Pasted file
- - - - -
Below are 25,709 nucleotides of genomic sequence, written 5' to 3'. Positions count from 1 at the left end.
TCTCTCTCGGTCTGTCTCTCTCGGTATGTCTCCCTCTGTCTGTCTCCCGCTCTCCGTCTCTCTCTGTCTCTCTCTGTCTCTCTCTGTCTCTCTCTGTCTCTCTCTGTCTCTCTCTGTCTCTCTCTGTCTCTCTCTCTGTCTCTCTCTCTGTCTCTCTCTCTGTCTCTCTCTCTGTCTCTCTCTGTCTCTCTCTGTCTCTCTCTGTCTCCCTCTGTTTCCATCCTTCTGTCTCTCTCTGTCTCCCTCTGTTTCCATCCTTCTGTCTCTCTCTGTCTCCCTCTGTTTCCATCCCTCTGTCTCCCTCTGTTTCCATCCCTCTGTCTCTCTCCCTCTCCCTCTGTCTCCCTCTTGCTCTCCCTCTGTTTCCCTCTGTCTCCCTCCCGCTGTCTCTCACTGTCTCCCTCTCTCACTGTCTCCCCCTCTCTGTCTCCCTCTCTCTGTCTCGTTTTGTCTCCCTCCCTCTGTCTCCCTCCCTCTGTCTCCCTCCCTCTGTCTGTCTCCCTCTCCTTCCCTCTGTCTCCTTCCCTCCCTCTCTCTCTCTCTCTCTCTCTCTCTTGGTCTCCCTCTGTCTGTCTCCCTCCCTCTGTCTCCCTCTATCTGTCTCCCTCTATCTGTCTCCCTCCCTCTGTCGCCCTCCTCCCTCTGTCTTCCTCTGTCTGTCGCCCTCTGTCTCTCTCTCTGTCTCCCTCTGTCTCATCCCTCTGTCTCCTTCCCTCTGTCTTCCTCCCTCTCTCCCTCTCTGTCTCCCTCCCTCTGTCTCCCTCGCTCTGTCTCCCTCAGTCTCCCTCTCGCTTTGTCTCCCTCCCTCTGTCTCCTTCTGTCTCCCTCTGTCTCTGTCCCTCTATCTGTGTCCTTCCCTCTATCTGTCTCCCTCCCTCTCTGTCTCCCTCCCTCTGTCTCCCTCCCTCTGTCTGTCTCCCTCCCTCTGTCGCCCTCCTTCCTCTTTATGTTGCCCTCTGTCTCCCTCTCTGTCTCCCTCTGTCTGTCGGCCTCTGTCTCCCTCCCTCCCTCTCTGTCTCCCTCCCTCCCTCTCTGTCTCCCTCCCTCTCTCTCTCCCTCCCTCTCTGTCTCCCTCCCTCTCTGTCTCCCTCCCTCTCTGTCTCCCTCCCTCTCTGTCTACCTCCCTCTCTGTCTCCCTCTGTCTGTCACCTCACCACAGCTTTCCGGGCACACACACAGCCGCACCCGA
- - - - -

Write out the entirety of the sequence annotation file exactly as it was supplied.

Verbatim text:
Below are 25,709 nucleotides of genomic sequence, written 5' to 3'. Positions count from 1 at the left end.
TCTCTCTCGGTCTGTCTCTCTCGGTATGTCTCCCTCTGTCTGTCTCCCGCTCTCCGTCTCTCTCTGTCTCTCTCTGTCTCTCTCTGTCTCTCTCTGTCTCTCTCTGTCTCTCTCTGTCTCTCTCTGTCTCTCTCTCTGTCTCTCTCTCTGTCTCTCTCTCTGTCTCTCTCTCTGTCTCTCTCTGTCTCTCTCTGTCTCTCTCTGTCTCCCTCTGTTTCCATCCTTCTGTCTCTCTCTGTCTCCCTCTGTTTCCATCCTTCTGTCTCTCTCTGTCTCCCTCTGTTTCCATCCCTCTGTCTCCCTCTGTTTCCATCCCTCTGTCTCTCTCCCTCTCCCTCTGTCTCCCTCTTGCTCTCCCTCTGTTTCCCTCTGTCTCCCTCCCGCTGTCTCTCACTGTCTCCCTCTCTCACTGTCTCCCCCTCTCTGTCTCCCTCTCTCTGTCTCGTTTTGTCTCCCTCCCTCTGTCTCCCTCCCTCTGTCTCCCTCCCTCTGTCTGTCTCCCTCTCCTTCCCTCTGTCTCCTTCCCTCCCTCTCTCTCTCTCTCTCTCTCTCTCTTGGTCTCCCTCTGTCTGTCTCCCTCCCTCTGTCTCCCTCTATCTGTCTCCCTCTATCTGTCTCCCTCCCTCTGTCGCCCTCCTCCCTCTGTCTTCCTCTGTCTGTCGCCCTCTGTCTCTCTCTCTGTCTCCCTCTGTCTCATCCCTCTGTCTCCTTCCCTCTGTCTTCCTCCCTCTCTCCCTCTCTGTCTCCCTCCCTCTGTCTCCCTCGCTCTGTCTCCCTCAGTCTCCCTCTCGCTTTGTCTCCCTCCCTCTGTCTCCTTCTGTCTCCCTCTGTCTCTGTCCCTCTATCTGTGTCCTTCCCTCTATCTGTCTCCCTCCCTCTCTGTCTCCCTCCCTCTGTCTCCCTCCCTCTGTCTGTCTCCCTCCCTCTGTCGCCCTCCTTCCTCTTTATGTTGCCCTCTGTCTCCCTCTCTGTCTCCCTCTGTCTGTCGGCCTCTGTCTCCCTCCCTCCCTCTCTGTCTCCCTCCCTCCCTCTCTGTCTCCCTCCCTCTCTCTCTCCCTCCCTCTCTGTCTCCCTCCCTCTCTGTCTCCCTCCCTCTCTGTCTCCCTCCCTCTCTGTCTACCTCCCTCTCTGTCTCCCTCTGTCTGTCACCTCACCACAGCTTTCCGGGCACACACACAGCCGCACCCGA